What if the Twin Paradox use the "day time" and "night time" on earth as their age reference?

I've searched this site, I found a similar question here but not exactly like mine.

So I can't understand the Twin Paradox when I use the "day" (bright time) and "night" (dark time) on earth as the age reference.

In the Twin Paradox it is said :
the traveling twin is younger upon return than the Earth-bound twin.

Suppose the twin are 40 years old and can communicate instantly during the journey and the travelling twin calculate his age from his brother on earth standard. Say, when the travelling twin reach a star, the remain-on-earth twin told him that 7300 days and 7300 nights have passed on earth. (So the age of both of the twin are the same, 60 years old if in our common standard).

When the travelling twin return and almost landed on earth, the remain-on-earth twin told him that (for example), 14600 days and 14600 nights have passed on earth. So they still have the same age, which is 80 years old if in our common standard.

So my question is:
What does it mean of "the travelling twin is younger" at the time they meet each other again - while each of them think the same that his age is 29200 days and 29200 nights ? (80 years old if in our common standard).

Is the answer like below ?
Yes, their age is the same, but their appearance is different---> the travelling twin LOOK much much younger than his remain-on-earth brother.

• the cannot communicate instantly… Nov 29, 2021 at 5:35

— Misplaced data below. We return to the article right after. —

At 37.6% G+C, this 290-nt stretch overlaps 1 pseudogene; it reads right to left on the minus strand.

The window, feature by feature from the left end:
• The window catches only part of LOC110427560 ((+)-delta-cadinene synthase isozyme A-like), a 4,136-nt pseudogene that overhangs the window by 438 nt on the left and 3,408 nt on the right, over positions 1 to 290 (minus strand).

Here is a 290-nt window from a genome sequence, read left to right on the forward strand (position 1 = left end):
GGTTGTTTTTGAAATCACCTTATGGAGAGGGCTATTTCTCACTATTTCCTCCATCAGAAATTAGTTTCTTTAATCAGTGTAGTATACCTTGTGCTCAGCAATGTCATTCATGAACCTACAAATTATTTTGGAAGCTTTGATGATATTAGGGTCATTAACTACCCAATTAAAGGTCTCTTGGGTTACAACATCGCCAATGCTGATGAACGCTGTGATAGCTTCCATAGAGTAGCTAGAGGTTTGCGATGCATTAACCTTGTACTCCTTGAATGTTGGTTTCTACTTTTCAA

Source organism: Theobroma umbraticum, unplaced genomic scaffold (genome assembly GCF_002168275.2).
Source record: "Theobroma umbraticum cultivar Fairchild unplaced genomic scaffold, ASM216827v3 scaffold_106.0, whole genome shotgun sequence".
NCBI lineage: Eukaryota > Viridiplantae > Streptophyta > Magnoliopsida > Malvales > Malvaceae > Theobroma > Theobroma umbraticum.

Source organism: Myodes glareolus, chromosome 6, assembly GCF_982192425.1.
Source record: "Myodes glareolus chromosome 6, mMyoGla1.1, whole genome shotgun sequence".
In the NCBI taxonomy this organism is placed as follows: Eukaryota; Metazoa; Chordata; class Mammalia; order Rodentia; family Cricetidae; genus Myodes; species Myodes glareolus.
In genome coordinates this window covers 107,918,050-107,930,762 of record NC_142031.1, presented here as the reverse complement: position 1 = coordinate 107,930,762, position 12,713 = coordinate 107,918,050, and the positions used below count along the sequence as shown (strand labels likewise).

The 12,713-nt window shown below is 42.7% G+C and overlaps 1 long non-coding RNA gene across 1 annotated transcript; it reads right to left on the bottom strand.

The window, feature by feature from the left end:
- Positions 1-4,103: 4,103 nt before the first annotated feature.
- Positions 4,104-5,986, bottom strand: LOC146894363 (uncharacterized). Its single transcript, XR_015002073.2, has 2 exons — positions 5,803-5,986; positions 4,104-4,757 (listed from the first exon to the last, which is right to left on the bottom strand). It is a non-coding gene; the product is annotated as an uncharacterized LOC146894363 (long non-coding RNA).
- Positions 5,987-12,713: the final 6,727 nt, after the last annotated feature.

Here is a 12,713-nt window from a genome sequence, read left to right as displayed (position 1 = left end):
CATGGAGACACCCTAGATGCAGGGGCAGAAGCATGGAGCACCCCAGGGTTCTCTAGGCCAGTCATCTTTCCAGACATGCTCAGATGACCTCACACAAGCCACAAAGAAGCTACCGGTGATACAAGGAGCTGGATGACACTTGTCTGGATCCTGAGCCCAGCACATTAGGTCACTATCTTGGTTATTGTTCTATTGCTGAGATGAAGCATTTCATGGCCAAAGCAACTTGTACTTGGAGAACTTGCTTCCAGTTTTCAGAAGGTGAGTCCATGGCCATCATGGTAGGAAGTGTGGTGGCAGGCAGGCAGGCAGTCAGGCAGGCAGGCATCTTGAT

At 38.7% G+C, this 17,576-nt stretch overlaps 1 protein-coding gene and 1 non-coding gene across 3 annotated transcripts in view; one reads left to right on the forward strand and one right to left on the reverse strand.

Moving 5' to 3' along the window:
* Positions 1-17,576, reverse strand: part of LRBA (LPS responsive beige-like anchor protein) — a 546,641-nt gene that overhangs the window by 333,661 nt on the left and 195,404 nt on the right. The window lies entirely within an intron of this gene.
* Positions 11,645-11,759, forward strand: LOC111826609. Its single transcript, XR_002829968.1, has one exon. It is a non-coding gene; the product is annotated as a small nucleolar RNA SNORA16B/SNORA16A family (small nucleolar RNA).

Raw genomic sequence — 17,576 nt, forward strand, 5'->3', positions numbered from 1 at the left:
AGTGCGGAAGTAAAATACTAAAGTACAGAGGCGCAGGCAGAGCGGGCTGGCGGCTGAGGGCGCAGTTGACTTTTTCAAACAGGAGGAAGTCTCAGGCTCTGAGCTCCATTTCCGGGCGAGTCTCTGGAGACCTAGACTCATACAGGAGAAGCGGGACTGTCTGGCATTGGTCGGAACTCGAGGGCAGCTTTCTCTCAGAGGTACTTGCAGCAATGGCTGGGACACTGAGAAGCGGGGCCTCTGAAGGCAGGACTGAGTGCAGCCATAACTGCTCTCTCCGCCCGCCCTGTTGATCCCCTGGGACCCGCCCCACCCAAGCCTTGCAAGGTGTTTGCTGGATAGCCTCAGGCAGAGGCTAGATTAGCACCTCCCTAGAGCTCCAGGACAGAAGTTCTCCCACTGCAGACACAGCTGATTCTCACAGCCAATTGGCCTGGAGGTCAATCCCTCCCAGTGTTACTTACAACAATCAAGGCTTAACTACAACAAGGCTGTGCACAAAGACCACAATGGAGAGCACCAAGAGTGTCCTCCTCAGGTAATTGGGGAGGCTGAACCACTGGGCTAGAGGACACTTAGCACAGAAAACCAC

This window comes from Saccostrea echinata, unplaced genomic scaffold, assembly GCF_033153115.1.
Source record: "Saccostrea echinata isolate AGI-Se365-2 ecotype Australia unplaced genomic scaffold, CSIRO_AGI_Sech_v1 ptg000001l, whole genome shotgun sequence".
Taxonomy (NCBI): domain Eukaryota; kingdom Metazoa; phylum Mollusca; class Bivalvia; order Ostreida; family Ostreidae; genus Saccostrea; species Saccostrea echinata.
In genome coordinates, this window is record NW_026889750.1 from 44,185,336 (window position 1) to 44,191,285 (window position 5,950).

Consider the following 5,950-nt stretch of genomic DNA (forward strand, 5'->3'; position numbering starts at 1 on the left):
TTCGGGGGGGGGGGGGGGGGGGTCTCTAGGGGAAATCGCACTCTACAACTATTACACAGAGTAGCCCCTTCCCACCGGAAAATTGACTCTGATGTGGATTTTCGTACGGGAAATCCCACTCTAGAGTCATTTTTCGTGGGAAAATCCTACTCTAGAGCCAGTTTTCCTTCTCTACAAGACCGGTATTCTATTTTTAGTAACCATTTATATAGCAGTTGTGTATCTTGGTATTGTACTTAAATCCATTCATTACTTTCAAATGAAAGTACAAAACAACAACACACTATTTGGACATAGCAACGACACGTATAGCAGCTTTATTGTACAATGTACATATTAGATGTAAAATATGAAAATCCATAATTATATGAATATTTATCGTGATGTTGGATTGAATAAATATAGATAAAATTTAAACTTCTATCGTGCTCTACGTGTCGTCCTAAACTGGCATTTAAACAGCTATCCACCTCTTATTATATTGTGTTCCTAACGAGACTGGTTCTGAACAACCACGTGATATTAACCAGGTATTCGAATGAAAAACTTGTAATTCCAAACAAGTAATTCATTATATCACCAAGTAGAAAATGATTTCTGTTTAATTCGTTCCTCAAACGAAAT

• The answers are a bit technical and you should refer to them. But I want to address explicitly your point with the figures you have in mind. The traveller looks younger because is younger. His/her inner time, say heart beat count, is less than the same count if s/he would not have moved. This inner time remains short as compared to the age shown by the passport for the rest of his/her life. Nov 29, 2021 at 11:07
• The tell their ages only by their wristwatches (which also count years). There is no day & night in outer space! Nov 29, 2021 at 11:46

The paradox is that if the travelling twin takes a clock with him and consults that clock, instead of just letting the brother at home tell him what time it is, that clock will record less time having passed than what the brother on Earth tells him has passed.

It doesn't matter what kind of clock is used. It could be mechanical, a quartz crystal oscillator, a water clock, or whatever. He could even just count how many times he has to shave his beard. Because the problem isn't that the clock behaves differently on the moving ship. What's happening is that less time actually passes for the brother (and everything else) on the ship compared to on Earth.

Edit

The thing which I don't understand is : "a clock". Because to me, "a clock" is something like this : ...

This isn't how physicists define a clock. Currently we use the frequency of oscillation of the cesium atom as the reference to define the second. That means you build an oscillator locked to a particular absorption line of a sample of cesium gas, and when it oscillates 9,192,631,770 times, that's one second.

But it could work with any kind of clock. Say the two brothers build or buy identical digital wristwatches, that keep time based on a quartz crystal oscillator. Each time the quartz crystal oscillates 32,768 times, one second is recorded.

After the travelling brother returns, the earth-bound brother's wristwatch has counted off 315,360,000 seconds (10 years). The wristwatch that travelled on the space ship might have counted off 320 million seconds, or 600 million seconds, or 315 billion seconds, depending how fast the space ship travelled.

The reason for this is not because wristwatches malfunction when they travel on space ships. It is because more time passed for the space ship and everything in it.